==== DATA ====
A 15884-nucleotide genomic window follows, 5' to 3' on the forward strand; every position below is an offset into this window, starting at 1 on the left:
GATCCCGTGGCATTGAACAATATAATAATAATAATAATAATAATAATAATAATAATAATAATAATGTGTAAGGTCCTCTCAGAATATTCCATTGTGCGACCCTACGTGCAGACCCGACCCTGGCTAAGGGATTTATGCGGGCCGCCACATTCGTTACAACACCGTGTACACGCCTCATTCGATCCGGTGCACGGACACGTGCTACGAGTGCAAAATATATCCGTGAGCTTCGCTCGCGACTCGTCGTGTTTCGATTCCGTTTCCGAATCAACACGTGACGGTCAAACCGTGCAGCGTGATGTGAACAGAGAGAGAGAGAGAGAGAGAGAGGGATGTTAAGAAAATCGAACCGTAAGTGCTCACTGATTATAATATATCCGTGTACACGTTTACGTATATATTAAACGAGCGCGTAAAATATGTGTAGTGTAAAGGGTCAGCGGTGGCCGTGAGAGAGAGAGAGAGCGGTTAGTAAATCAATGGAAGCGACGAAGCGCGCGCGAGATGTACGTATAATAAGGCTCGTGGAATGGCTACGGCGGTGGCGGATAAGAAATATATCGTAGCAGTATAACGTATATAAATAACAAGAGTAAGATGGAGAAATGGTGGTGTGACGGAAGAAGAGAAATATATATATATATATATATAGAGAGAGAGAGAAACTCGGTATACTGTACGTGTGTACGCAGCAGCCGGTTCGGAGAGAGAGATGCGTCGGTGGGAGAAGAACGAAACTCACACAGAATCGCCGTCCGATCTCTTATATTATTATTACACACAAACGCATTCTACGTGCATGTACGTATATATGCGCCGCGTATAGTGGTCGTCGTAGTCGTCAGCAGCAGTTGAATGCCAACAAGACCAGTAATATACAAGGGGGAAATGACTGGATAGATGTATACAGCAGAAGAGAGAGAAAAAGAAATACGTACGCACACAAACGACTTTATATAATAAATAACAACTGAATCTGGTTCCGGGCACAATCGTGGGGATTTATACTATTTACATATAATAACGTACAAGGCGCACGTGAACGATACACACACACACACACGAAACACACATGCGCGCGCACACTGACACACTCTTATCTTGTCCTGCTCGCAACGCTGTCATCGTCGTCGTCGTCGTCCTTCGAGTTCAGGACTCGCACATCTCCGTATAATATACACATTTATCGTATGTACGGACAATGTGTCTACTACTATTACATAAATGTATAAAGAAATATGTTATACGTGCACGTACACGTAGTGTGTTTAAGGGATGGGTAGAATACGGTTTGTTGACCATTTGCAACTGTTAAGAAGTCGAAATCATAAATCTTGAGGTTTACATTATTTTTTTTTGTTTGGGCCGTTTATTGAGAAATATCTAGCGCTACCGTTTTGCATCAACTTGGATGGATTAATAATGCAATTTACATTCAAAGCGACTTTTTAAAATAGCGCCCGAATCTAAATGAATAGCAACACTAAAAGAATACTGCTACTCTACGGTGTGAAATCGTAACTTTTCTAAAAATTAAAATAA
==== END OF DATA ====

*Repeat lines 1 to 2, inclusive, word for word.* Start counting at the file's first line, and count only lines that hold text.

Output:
A 15884-nucleotide genomic window follows, 5' to 3' on the forward strand; every position below is an offset into this window, starting at 1 on the left:
GATCCCGTGGCATTGAACAATATAATAATAATAATAATAATAATAATAATAATAATAATAATAATGTGTAAGGTCCTCTCAGAATATTCCATTGTGCGACCCTACGTGCAGACCCGACCCTGGCTAAGGGATTTATGCGGGCCGCCACATTCGTTACAACACCGTGTACACGCCTCATTCGATCCGGTGCACGGACACGTGCTACGAGTGCAAAATATATCCGTGAGCTTCGCTCGCGACTCGTCGTGTTTCGATTCCGTTTCCGAATCAACACGTGACGGTCAAACCGTGCAGCGTGATGTGAACAGAGAGAGAGAGAGAGAGAGAGAGGGATGTTAAGAAAATCGAACCGTAAGTGCTCACTGATTATAATATATCCGTGTACACGTTTACGTATATATTAAACGAGCGCGTAAAATATGTGTAGTGTAAAGGGTCAGCGGTGGCCGTGAGAGAGAGAGAGAGCGGTTAGTAAATCAATGGAAGCGACGAAGCGCGCGCGAGATGTACGTATAATAAGGCTCGTGGAATGGCTACGGCGGTGGCGGATAAGAAATATATCGTAGCAGTATAACGTATATAAATAACAAGAGTAAGATGGAGAAATGGTGGTGTGACGGAAGAAGAGAAATATATATATATATATATATAGAGAGAGAGAGAAACTCGGTATACTGTACGTGTGTACGCAGCAGCCGGTTCGGAGAGAGAGATGCGTCGGTGGGAGAAGAACGAAACTCACACAGAATCGCCGTCCGATCTCTTATATTATTATTACACACAAACGCATTCTACGTGCATGTACGTATATATGCGCCGCGTATAGTGGTCGTCGTAGTCGTCAGCAGCAGTTGAATGCCAACAAGACCAGTAATATACAAGGGGGAAATGACTGGATAGATGTATACAGCAGAAGAGAGAGAAAAAGAAATACGTACGCACACAAACGACTTTATATAATAAATAACAACTGAATCTGGTTCCGGGCACAATCGTGGGGATTTATACTATTTACATATAATAACGTACAAGGCGCACGTGAACGATACACACACACACACACGAAACACACATGCGCGCGCACACTGACACACTCTTATCTTGTCCTGCTCGCAACGCTGTCATCGTCGTCGTCGTCGTCCTTCGAGTTCAGGACTCGCACATCTCCGTATAATATACACATTTATCGTATGTACGGACAATGTGTCTACTACTATTACATAAATGTATAAAGAAATATGTTATACGTGCACGTACACGTAGTGTGTTTAAGGGATGGGTAGAATACGGTTTGTTGACCATTTGCAACTGTTAAGAAGTCGAAATCATAAATCTTGAGGTTTACATTATTTTTTTTTGTTTGGGCCGTTTATTGAGAAATATCTAGCGCTACCGTTTTGCATCAACTTGGATGGATTAATAATGCAATTTACATTCAAAGCGACTTTTTAAAATAGCGCCCGAATCTAAATGAATAGCAACACTAAAAGAATACTGCTACTCTACGGTGTGAAATCGTAACTTTTCTAAAAATTAAAATAA